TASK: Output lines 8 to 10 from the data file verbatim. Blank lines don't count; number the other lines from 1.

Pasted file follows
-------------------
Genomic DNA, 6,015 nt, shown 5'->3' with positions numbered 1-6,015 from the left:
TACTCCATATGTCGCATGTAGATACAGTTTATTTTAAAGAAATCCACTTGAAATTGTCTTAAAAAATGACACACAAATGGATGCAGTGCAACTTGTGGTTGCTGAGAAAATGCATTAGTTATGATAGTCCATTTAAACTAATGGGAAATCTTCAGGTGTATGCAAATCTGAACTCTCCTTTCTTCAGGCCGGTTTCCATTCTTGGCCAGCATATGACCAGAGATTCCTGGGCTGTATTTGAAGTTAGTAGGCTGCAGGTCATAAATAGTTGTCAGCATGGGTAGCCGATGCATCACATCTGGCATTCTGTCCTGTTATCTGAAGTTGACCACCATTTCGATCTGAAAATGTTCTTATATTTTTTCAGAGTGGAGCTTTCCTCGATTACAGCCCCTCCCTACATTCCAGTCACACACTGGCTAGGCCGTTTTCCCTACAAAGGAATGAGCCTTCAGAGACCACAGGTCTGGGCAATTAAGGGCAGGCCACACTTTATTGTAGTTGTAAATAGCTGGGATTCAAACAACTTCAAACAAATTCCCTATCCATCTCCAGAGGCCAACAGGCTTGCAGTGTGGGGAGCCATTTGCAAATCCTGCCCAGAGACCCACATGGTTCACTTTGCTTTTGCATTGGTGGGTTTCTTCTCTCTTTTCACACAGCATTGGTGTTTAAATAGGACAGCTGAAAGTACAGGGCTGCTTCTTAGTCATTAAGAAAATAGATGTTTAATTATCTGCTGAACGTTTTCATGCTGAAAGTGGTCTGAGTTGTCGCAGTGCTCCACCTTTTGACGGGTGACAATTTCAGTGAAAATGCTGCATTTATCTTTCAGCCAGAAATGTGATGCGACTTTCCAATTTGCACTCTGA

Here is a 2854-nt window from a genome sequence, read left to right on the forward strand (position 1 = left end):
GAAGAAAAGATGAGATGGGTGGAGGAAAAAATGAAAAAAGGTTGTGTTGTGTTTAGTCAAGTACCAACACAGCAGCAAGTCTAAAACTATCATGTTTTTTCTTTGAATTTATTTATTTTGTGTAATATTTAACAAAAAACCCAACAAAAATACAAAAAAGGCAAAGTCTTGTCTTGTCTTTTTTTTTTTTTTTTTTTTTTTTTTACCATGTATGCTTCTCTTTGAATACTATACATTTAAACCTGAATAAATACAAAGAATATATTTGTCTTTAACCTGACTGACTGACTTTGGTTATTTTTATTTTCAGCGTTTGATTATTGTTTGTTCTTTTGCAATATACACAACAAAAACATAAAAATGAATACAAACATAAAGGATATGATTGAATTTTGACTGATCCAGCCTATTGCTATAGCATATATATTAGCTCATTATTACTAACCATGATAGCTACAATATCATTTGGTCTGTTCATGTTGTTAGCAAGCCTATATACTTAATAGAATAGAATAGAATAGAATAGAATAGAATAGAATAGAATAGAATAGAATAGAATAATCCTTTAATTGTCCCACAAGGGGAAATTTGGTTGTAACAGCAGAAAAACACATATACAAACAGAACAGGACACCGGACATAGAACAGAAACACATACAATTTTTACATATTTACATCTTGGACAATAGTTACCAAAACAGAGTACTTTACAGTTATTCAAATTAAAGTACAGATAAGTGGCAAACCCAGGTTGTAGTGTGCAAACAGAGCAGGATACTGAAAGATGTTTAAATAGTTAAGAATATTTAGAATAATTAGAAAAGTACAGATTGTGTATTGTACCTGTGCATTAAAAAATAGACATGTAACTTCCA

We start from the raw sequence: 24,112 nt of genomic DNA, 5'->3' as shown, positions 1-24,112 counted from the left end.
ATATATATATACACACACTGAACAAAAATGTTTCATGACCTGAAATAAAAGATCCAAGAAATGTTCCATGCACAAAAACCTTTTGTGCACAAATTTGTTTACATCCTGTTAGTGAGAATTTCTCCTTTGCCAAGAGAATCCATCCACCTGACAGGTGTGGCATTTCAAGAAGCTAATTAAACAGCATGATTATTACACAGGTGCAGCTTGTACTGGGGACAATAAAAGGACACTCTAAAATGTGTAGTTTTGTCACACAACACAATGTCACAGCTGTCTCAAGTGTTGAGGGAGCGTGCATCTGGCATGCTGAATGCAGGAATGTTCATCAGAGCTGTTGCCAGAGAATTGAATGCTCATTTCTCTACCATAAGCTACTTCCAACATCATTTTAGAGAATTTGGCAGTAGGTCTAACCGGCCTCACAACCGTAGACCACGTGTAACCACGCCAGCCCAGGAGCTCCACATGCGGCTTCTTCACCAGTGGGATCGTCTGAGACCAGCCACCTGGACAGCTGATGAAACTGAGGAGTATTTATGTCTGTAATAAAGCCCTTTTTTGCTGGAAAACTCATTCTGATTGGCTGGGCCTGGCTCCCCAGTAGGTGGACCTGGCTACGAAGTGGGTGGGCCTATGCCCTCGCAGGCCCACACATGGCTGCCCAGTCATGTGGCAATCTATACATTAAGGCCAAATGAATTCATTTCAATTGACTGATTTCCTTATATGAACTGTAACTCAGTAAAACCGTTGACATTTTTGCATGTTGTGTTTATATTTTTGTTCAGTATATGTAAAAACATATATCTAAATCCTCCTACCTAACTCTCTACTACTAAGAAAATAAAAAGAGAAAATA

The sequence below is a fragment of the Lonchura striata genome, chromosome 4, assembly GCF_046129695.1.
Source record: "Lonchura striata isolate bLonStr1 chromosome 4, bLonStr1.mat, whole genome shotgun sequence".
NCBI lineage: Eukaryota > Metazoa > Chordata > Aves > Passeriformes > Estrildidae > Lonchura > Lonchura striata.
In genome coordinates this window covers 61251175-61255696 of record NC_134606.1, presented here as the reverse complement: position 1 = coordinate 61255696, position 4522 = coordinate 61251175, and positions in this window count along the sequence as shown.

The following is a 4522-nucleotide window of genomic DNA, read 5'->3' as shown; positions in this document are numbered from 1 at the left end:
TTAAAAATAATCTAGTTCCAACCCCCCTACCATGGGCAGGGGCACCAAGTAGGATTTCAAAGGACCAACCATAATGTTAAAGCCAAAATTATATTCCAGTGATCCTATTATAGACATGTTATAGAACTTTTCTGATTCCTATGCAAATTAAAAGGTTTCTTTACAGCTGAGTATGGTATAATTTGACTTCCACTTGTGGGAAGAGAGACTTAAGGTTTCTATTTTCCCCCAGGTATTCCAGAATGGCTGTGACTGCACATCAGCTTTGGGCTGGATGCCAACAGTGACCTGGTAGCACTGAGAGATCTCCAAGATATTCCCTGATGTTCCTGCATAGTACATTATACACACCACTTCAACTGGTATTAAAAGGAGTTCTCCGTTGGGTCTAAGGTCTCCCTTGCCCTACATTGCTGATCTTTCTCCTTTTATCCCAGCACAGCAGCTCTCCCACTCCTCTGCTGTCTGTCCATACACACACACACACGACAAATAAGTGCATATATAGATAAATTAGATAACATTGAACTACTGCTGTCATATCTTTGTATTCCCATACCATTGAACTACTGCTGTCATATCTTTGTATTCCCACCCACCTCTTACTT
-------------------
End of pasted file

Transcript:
Source record: "Lonchura striata isolate bLonStr1 chromosome 4, bLonStr1.mat, whole genome shotgun sequence".
NCBI lineage: Eukaryota > Metazoa > Chordata > Aves > Passeriformes > Estrildidae > Lonchura > Lonchura striata.
In genome coordinates this window covers 61251175-61255696 of record NC_134606.1, presented here as the reverse complement: position 1 = coordinate 61255696, position 4522 = coordinate 61251175, and positions in this window count along the sequence as shown.